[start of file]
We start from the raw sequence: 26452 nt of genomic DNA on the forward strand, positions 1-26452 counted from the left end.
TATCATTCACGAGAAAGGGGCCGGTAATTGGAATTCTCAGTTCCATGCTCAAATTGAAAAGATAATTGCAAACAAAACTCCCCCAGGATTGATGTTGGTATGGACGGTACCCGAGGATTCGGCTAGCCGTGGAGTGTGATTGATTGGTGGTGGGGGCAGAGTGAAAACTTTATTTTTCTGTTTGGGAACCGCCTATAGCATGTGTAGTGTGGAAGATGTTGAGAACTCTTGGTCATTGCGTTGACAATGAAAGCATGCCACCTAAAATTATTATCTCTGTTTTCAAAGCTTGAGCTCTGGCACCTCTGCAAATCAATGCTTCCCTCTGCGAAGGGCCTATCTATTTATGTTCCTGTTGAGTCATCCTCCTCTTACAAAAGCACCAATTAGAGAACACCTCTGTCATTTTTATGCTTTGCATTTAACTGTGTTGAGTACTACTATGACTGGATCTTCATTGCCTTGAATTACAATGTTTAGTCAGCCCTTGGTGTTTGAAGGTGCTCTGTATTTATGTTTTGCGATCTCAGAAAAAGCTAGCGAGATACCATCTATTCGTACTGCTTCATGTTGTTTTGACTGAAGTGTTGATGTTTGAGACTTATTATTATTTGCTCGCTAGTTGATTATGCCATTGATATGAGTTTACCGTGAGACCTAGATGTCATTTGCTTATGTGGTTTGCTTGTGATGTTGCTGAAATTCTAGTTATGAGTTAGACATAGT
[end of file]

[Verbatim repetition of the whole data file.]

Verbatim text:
We start from the raw sequence: 26452 nt of genomic DNA on the forward strand, positions 1-26452 counted from the left end.
TATCATTCACGAGAAAGGGGCCGGTAATTGGAATTCTCAGTTCCATGCTCAAATTGAAAAGATAATTGCAAACAAAACTCCCCCAGGATTGATGTTGGTATGGACGGTACCCGAGGATTCGGCTAGCCGTGGAGTGTGATTGATTGGTGGTGGGGGCAGAGTGAAAACTTTATTTTTCTGTTTGGGAACCGCCTATAGCATGTGTAGTGTGGAAGATGTTGAGAACTCTTGGTCATTGCGTTGACAATGAAAGCATGCCACCTAAAATTATTATCTCTGTTTTCAAAGCTTGAGCTCTGGCACCTCTGCAAATCAATGCTTCCCTCTGCGAAGGGCCTATCTATTTATGTTCCTGTTGAGTCATCCTCCTCTTACAAAAGCACCAATTAGAGAACACCTCTGTCATTTTTATGCTTTGCATTTAACTGTGTTGAGTACTACTATGACTGGATCTTCATTGCCTTGAATTACAATGTTTAGTCAGCCCTTGGTGTTTGAAGGTGCTCTGTATTTATGTTTTGCGATCTCAGAAAAAGCTAGCGAGATACCATCTATTCGTACTGCTTCATGTTGTTTTGACTGAAGTGTTGATGTTTGAGACTTATTATTATTTGCTCGCTAGTTGATTATGCCATTGATATGAGTTTACCGTGAGACCTAGATGTCATTTGCTTATGTGGTTTGCTTGTGATGTTGCTGAAATTCTAGTTATGAGTTAGACATAGT